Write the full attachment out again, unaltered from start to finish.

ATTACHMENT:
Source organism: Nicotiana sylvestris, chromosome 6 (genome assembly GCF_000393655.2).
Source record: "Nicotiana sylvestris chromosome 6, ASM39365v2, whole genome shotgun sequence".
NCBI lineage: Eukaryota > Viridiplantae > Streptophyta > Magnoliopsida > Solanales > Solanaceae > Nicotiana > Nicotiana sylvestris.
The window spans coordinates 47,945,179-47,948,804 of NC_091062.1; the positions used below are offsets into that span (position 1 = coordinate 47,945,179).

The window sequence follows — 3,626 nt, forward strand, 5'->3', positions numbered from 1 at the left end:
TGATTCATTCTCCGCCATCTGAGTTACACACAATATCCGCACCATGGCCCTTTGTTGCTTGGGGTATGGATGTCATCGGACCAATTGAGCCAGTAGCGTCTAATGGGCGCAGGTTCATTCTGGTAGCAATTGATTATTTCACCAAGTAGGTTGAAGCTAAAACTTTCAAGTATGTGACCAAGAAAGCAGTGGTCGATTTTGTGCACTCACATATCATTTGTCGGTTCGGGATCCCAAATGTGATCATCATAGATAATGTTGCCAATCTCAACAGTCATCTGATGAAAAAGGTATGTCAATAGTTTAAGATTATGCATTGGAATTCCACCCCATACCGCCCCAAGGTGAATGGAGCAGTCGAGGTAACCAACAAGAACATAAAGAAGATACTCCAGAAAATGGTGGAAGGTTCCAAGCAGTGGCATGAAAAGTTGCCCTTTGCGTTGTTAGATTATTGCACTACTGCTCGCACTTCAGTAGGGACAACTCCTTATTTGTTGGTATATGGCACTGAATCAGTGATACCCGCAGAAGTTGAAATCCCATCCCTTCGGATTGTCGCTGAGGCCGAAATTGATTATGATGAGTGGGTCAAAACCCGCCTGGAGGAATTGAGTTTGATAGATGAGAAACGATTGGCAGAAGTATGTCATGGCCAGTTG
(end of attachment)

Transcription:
Source organism: Nicotiana sylvestris, chromosome 6 (genome assembly GCF_000393655.2).
Source record: "Nicotiana sylvestris chromosome 6, ASM39365v2, whole genome shotgun sequence".
NCBI lineage: Eukaryota > Viridiplantae > Streptophyta > Magnoliopsida > Solanales > Solanaceae > Nicotiana > Nicotiana sylvestris.
The window spans coordinates 47,945,179-47,948,804 of NC_091062.1; the positions used below are offsets into that span (position 1 = coordinate 47,945,179).

The window sequence follows — 3,626 nt, forward strand, 5'->3', positions numbered from 1 at the left end:
TGATTCATTCTCCGCCATCTGAGTTACACACAATATCCGCACCATGGCCCTTTGTTGCTTGGGGTATGGATGTCATCGGACCAATTGAGCCAGTAGCGTCTAATGGGCGCAGGTTCATTCTGGTAGCAATTGATTATTTCACCAAGTAGGTTGAAGCTAAAACTTTCAAGTATGTGACCAAGAAAGCAGTGGTCGATTTTGTGCACTCACATATCATTTGTCGGTTCGGGATCCCAAATGTGATCATCATAGATAATGTTGCCAATCTCAACAGTCATCTGATGAAAAAGGTATGTCAATAGTTTAAGATTATGCATTGGAATTCCACCCCATACCGCCCCAAGGTGAATGGAGCAGTCGAGGTAACCAACAAGAACATAAAGAAGATACTCCAGAAAATGGTGGAAGGTTCCAAGCAGTGGCATGAAAAGTTGCCCTTTGCGTTGTTAGATTATTGCACTACTGCTCGCACTTCAGTAGGGACAACTCCTTATTTGTTGGTATATGGCACTGAATCAGTGATACCCGCAGAAGTTGAAATCCCATCCCTTCGGATTGTCGCTGAGGCCGAAATTGATTATGATGAGTGGGTCAAAACCCGCCTGGAGGAATTGAGTTTGATAGATGAGAAACGATTGGCAGAAGTATGTCATGGCCAGTTG